It’s all gone quiet of late in the ‘to cut or not to cut’ story of Lambeth’s libraries, but a cliffhanger is only a page or two away.

What’s next?
The Commission must report to the Council on or by 21 November, but may even release its recommendations as early as 14 November.

There’ll then a public consultation, which some commission members want to last until well after Christmas.

Expect some community/political fireworks during that time, a period of electoral danger for councillors.

They know how strongly any library-closing will be resented, and come election time, remembered.

And the cliffhanger?

The Council may or may not go along with the findings of the Commission it itself set up?

Or will library users be able to stomach the Commission’s report?

The story so far seems to be that the Commission

  • might envisage the closure of two of Lambeth’s nine libraries, and their merger into a separate building somewhere else
  • urges the Lambeth bureaucracy to charge the libraries less in the way of ‘central management charges’
  • In return, the council – which wants £750,000 in ‘savings’ over the next two years – would be free to relocate the remaining libraries and sell off the historic original buildings to developers

Ross Davies

Three things you can do now

  1. Nag your councillors.
  2. Email right away if you would like to have a hand in in an exercise rattling the bars of councillors’ cages that The Vauxhall Society plan.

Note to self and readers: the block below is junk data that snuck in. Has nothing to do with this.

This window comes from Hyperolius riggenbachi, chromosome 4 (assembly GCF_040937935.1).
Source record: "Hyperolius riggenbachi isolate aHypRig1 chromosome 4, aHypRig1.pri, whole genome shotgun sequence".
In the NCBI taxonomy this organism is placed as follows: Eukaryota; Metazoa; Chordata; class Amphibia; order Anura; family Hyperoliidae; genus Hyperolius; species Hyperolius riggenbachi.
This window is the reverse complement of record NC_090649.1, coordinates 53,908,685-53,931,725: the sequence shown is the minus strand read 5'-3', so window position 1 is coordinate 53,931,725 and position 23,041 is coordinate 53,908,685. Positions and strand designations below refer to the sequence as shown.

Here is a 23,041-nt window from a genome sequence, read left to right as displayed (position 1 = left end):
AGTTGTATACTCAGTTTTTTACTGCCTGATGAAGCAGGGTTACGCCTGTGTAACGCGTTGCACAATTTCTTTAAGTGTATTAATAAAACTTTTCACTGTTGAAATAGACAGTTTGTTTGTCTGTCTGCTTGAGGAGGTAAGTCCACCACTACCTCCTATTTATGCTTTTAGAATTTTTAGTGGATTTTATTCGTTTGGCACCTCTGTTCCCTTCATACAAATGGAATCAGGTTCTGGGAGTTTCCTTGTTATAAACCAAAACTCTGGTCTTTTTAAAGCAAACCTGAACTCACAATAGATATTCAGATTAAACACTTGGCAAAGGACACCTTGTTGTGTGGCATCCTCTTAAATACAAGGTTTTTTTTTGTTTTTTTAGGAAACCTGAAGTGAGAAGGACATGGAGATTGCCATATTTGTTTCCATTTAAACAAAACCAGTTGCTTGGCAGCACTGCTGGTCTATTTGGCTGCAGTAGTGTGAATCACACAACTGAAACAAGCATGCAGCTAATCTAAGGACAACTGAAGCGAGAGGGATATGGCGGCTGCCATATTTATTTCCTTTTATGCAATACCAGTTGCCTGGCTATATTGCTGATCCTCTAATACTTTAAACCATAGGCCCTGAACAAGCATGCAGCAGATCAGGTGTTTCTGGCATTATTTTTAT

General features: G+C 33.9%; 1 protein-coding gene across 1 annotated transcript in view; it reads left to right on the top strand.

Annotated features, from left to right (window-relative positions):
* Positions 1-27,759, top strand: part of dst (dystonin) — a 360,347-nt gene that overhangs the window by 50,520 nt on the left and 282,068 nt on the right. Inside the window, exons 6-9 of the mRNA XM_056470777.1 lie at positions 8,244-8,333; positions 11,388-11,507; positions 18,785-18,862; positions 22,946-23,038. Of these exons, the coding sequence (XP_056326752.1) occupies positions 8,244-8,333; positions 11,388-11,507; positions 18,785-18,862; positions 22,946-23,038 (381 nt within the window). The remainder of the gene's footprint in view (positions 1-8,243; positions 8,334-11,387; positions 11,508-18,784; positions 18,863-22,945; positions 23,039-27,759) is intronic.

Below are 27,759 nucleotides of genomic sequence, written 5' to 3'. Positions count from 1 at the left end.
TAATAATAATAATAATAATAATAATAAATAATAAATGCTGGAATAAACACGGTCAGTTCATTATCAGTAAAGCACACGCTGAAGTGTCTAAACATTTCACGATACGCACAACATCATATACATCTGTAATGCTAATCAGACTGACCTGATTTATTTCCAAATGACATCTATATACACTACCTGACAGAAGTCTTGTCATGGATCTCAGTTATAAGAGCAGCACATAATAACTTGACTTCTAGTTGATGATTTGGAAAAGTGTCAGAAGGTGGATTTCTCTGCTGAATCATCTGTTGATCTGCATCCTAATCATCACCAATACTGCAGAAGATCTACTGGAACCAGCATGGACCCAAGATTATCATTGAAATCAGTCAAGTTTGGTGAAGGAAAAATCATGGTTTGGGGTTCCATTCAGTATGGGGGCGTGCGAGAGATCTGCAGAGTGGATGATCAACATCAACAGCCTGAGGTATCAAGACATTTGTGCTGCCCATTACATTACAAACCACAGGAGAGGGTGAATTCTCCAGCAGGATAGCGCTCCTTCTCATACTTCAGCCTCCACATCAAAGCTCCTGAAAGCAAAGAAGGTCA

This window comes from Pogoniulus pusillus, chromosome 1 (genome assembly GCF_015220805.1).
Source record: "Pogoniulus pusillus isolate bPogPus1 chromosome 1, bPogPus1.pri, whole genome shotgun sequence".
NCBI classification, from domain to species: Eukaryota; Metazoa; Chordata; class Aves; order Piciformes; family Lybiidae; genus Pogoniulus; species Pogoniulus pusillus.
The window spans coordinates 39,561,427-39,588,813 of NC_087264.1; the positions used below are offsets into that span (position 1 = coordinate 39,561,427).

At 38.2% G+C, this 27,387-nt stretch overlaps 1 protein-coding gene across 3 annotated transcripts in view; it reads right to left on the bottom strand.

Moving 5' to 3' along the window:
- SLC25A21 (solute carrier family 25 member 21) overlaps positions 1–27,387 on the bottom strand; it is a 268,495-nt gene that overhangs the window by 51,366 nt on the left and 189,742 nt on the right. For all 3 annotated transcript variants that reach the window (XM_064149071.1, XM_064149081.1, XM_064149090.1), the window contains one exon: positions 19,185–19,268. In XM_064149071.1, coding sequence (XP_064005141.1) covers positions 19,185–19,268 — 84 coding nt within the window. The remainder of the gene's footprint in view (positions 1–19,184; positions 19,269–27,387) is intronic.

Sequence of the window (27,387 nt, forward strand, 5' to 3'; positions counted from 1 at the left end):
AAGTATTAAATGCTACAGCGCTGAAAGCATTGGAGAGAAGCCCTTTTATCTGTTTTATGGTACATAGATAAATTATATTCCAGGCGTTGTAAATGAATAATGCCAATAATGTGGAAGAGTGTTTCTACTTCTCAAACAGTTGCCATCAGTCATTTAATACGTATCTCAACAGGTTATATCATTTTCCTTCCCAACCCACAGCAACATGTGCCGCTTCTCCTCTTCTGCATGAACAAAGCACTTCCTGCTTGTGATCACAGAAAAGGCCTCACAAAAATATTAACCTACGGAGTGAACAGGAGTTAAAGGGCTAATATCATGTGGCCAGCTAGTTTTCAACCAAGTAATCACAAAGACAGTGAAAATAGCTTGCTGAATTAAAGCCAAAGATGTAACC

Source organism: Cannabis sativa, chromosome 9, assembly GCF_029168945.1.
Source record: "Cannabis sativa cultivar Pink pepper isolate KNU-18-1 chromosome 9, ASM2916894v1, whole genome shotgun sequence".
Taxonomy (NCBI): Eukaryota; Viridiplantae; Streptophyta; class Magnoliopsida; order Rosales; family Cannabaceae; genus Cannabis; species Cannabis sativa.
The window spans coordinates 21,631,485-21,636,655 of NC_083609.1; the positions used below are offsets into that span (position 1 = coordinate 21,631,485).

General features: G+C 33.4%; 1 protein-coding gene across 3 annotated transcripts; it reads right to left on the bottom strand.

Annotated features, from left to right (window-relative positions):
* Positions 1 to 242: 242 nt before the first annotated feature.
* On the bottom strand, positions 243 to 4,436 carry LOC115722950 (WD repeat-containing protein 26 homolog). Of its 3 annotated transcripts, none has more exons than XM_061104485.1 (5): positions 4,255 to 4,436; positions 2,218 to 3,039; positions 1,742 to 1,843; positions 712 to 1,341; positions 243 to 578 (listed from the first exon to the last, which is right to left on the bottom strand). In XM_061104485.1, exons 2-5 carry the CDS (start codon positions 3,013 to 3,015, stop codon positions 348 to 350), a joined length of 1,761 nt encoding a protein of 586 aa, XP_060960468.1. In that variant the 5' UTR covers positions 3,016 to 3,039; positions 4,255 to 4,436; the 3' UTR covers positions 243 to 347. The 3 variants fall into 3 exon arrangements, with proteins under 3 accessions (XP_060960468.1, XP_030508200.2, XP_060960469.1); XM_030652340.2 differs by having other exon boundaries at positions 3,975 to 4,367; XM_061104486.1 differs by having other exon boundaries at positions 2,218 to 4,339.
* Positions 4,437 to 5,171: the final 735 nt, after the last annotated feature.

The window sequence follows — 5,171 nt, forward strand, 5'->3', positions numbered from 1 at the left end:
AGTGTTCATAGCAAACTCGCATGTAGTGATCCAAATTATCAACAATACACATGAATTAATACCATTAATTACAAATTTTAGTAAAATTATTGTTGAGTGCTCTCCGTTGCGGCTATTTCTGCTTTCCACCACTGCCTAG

3. Keep the libraries a national as well as a local cause by signing the ‘Love Your Libraries’ petition for a Commons debate, a petition the Women’s Institute initiated and which The Society of Authors backs.

Library Campaign: Sins of Commission
Library Campaign: Bonfire of the Books?

Friends of Tate South Lambeth Library call for help

Faced with the prospect of draconian cuts to the Library – including the possibility of closure – the Friends of Tate South Lambeth library have issued a call to arms on their website:


On 21 November  the Libraries Commission will present its report on the futureof Lambeth’s libraries to Lambeth Council. That report will contain proposalsthat could go as far as removing library services from our local library – TateSouth Lambeth Library.

Why the danger?
Because theLibraries Commission has been charged with identifying ways of reducing themoney spent on libraries by £750,000 over the next two financial years (April2012 to March 2014). In other words a cut of around one quarter on the presentbudget.